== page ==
What are Nuclear Weapons?

Nuclear weapons are the most powerful weapons ever invented. The devastating effects from nuclear bombs emanate from the forces that keep atomic nuclei together.

There are two main types of nuclear weapons:  Fission bombs, where energy is released through splitting of heavy nuclei (uranium or plutonium); and thermonuclear bombs, or hydrogen bombs, where joining (fusion) of the lightest nuclei (hydrogen) contributes to the release of explosive power, even greater that of fission bombs.

How a fission bomb works

In a fission bomb, energy is released when heavy atom nucleic are hit by slow, so called “thermal”, neutrons and split as a result. During fission, vast quantities of energy are released along with additional neutrons, which can split more nuclei and release more energy in a chain reaction, if conditions are right.

The fission process

The fission bomb is designed to release as much energy as possible before the bomb disintegrates, stopping the chain reaction. The longer a chain reaction lasts, the more powerful the explosion will be. In order to start such a reaction, a “critical mass” is required. The critical mass depends on the properties of the fissile material, its density and geometry. For uranium-235 it is around 25 kg and for plutonium-239 some 5 kg. The nuclei of these elements can be split by thermal neutrons, setting off a chain reaction. The splitting process produces a few hundred different radioactive isotopes such as krypton, barium, iodine-131, cesium-137, and strontium-90.teknik1

1. A neutron with a suitable energy level (thermal neutron) hits a nucleaus of U235 (a corresponding sequence is valid for Pu239).
2. The uranium atom is split, which results in release of energy and a number of additional thermal neutrons. These, in turn, may either escape from the material or hit a U238 nucleus so that nothing further happens. But if the neutron hits another U235 nucleus, that one will be split and emit additional neutrons.
3. The number of free thermal neutrons will grow exponentially for the duration of the chain reaction, resulting in release of huge amounts of energy and radioactive fission products as fallout.

How a thermonuclear bomb works

A hydrogen bomb is detonated in three steps: first a plutonium bomb, then a fusion bomb, and finally a uranium bomb (U238). The plutonium bomb goes off first and ignites a fusion process in hydrogen gas (tritium), setting off a large number of fast neutrons. These, in turn, start a fission in a shielding – tamper – of U238, which encloses the bomb.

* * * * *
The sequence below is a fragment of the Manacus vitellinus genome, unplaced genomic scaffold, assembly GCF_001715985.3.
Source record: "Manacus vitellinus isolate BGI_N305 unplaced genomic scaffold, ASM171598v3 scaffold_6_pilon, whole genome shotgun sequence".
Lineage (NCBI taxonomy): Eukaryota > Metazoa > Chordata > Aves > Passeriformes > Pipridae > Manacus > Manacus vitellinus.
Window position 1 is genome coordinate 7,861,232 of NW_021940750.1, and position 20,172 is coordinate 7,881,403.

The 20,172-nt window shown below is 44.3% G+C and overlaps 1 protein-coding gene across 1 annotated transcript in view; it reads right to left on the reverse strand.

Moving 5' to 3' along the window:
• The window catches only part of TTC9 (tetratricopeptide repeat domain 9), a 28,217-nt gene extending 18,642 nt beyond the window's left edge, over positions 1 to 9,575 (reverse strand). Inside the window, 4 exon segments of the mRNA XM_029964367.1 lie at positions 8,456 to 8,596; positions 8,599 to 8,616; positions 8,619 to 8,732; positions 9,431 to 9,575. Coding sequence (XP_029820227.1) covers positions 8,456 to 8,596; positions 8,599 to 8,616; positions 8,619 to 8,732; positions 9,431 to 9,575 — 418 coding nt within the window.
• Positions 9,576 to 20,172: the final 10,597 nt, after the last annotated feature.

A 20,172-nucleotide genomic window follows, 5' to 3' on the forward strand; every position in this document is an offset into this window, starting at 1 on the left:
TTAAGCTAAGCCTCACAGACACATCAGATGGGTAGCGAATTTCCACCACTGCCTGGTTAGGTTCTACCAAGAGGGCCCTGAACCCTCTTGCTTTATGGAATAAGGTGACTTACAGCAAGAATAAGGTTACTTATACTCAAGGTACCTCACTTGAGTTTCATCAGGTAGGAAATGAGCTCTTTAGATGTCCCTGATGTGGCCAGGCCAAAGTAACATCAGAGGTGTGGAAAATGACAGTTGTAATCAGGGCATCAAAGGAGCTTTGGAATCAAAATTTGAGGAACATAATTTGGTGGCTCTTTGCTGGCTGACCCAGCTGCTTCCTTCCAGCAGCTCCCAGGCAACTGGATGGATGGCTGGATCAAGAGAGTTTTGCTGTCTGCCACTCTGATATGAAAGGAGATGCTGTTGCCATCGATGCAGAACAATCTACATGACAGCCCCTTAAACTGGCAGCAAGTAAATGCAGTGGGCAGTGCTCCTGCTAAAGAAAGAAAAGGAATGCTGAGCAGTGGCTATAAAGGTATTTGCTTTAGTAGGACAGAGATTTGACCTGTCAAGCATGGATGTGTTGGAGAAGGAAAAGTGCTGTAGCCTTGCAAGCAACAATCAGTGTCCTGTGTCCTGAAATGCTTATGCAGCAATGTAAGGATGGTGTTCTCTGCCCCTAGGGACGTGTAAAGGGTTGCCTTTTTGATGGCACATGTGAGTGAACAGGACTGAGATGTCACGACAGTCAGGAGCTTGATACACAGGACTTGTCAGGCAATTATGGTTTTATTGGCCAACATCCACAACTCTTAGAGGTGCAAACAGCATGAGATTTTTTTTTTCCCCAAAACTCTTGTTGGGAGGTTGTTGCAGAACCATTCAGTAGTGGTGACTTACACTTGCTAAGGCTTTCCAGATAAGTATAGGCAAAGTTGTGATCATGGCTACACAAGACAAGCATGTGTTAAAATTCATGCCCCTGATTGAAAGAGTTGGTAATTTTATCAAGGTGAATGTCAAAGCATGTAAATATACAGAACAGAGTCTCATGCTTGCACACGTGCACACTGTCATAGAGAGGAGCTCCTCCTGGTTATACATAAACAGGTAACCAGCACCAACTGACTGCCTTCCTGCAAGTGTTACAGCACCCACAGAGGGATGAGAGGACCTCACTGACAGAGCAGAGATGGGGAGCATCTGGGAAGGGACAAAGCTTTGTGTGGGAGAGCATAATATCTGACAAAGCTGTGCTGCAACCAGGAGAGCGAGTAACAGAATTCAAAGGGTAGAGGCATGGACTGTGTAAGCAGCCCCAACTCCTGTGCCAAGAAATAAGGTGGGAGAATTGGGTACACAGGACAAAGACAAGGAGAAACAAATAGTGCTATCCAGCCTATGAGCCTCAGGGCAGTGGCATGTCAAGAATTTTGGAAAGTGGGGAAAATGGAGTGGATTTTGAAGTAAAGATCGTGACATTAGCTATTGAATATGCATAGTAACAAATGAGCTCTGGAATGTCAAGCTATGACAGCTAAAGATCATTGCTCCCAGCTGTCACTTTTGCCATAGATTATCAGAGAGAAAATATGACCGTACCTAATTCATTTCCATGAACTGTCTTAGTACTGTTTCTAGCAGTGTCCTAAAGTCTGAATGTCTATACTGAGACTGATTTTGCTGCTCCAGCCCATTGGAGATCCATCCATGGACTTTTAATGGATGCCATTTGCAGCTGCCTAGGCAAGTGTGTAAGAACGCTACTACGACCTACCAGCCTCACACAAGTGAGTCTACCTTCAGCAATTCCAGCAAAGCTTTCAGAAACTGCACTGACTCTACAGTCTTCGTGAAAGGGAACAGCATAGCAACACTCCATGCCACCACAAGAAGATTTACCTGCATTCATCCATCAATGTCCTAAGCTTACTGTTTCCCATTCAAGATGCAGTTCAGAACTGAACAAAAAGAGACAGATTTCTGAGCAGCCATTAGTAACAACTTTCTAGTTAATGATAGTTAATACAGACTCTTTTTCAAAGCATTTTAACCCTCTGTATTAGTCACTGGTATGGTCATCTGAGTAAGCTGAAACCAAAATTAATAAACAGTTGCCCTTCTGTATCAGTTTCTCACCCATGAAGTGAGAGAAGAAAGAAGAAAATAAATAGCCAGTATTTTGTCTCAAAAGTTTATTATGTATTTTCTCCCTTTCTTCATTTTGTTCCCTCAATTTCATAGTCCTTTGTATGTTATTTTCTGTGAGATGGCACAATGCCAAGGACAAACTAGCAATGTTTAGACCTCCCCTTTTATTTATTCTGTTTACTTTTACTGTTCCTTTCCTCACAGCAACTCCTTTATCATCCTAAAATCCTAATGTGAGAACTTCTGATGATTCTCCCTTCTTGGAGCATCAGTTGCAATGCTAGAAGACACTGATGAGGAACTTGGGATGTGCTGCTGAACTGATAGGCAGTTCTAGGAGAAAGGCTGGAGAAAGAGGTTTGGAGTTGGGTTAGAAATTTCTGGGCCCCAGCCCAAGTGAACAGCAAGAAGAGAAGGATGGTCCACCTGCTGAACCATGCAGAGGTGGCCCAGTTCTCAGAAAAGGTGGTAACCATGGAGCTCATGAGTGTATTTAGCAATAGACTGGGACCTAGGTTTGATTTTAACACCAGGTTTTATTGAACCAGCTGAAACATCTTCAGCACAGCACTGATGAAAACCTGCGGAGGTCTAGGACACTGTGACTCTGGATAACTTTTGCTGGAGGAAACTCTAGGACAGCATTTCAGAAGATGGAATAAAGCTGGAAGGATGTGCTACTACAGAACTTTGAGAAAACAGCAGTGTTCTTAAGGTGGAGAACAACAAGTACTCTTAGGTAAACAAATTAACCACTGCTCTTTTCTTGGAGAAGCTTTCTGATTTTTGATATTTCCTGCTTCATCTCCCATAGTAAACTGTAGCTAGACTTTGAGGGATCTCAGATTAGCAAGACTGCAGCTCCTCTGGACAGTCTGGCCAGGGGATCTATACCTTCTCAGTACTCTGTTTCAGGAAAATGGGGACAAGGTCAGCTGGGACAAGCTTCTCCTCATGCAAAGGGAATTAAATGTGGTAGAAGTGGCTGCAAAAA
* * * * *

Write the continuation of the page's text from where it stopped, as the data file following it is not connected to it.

The primary yield (explosive energy) of a hydrogen bomb is generated by fission of the tamper. The diagram below shows schematically the design of such a bomb.

The explosion will continue over 600 nanoseconds, with the initial fission taking 550 ns. (one nanosecond relates to a second as a second relates to 30 years).

The explosive power of a hydrogen bomb is, in theory, unlimited, which in not the case for a fission bomb. The largest hydrogen bomb that has been tested had a power corresponding to 58 megatons (Mt), which equals about 4 600 Hiroshima bombs. This test was done in 1961 over Novaja Zemlja, in what was then the Soviet Union. A strategic bomb today has a blasting power of some 200 – 500 kilotons, which is frightful, considering the devastating effects caused by the bombs over Japan, which were less powerful by  an order of magnitude.

The fusion process

Fusion occurs when two isotopes of hydrogen combine to form a single nucleus of helium, which releases enormous amounts of energy. In order for this to happen, extreme levels of temperature and pressure are required.

teknik4Fusion naturally occurs in the interior of stars, which is the source of their energy. On Earth, fusion occurs only in hydrogen bombs or in experiments with nuclear physics (e. g. fusion energy research).

In a hydrogen bomb, two isotopes of hydrogen – deuterium and tritium – are joined to form a nucleus of helium and a neutron is emitted. Fusion of the two isotopes releases large quantities of energy and a shower of fast neutrons.


Last update: February 26, 2015